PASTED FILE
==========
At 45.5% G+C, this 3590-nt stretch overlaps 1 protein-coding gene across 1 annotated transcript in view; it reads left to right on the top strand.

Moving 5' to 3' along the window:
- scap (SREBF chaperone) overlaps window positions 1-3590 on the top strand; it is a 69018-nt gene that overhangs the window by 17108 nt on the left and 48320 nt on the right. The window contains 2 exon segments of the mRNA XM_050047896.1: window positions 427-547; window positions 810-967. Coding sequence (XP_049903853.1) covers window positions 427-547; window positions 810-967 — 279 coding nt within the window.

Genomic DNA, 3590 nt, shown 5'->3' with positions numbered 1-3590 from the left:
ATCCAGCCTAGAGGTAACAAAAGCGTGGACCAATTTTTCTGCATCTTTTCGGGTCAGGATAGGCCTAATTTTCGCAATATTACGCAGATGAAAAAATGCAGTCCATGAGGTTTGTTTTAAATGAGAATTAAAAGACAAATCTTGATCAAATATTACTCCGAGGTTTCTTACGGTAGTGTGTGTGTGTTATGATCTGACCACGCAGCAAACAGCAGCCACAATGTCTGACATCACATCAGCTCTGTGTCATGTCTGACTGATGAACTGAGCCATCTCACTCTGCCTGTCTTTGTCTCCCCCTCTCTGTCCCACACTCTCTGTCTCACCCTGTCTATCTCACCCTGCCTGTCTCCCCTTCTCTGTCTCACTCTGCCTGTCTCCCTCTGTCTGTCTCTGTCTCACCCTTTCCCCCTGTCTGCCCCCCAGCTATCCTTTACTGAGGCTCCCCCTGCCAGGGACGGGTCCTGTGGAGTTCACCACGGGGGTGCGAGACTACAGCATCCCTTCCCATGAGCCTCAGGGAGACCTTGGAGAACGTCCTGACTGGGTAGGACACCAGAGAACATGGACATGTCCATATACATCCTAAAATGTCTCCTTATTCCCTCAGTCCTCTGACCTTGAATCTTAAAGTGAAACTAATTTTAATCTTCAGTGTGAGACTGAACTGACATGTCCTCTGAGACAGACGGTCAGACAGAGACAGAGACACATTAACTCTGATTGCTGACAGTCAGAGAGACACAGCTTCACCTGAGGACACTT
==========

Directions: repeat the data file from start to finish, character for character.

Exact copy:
At 45.5% G+C, this 3590-nt stretch overlaps 1 protein-coding gene across 1 annotated transcript in view; it reads left to right on the top strand.

Moving 5' to 3' along the window:
- scap (SREBF chaperone) overlaps window positions 1-3590 on the top strand; it is a 69018-nt gene that overhangs the window by 17108 nt on the left and 48320 nt on the right. The window contains 2 exon segments of the mRNA XM_050047896.1: window positions 427-547; window positions 810-967. Coding sequence (XP_049903853.1) covers window positions 427-547; window positions 810-967 — 279 coding nt within the window.

Genomic DNA, 3590 nt, shown 5'->3' with positions numbered 1-3590 from the left:
ATCCAGCCTAGAGGTAACAAAAGCGTGGACCAATTTTTCTGCATCTTTTCGGGTCAGGATAGGCCTAATTTTCGCAATATTACGCAGATGAAAAAATGCAGTCCATGAGGTTTGTTTTAAATGAGAATTAAAAGACAAATCTTGATCAAATATTACTCCGAGGTTTCTTACGGTAGTGTGTGTGTGTTATGATCTGACCACGCAGCAAACAGCAGCCACAATGTCTGACATCACATCAGCTCTGTGTCATGTCTGACTGATGAACTGAGCCATCTCACTCTGCCTGTCTTTGTCTCCCCCTCTCTGTCCCACACTCTCTGTCTCACCCTGTCTATCTCACCCTGCCTGTCTCCCCTTCTCTGTCTCACTCTGCCTGTCTCCCTCTGTCTGTCTCTGTCTCACCCTTTCCCCCTGTCTGCCCCCCAGCTATCCTTTACTGAGGCTCCCCCTGCCAGGGACGGGTCCTGTGGAGTTCACCACGGGGGTGCGAGACTACAGCATCCCTTCCCATGAGCCTCAGGGAGACCTTGGAGAACGTCCTGACTGGGTAGGACACCAGAGAACATGGACATGTCCATATACATCCTAAAATGTCTCCTTATTCCCTCAGTCCTCTGACCTTGAATCTTAAAGTGAAACTAATTTTAATCTTCAGTGTGAGACTGAACTGACATGTCCTCTGAGACAGACGGTCAGACAGAGACAGAGACACATTAACTCTGATTGCTGACAGTCAGAGAGACACAGCTTCACCTGAGGACACTT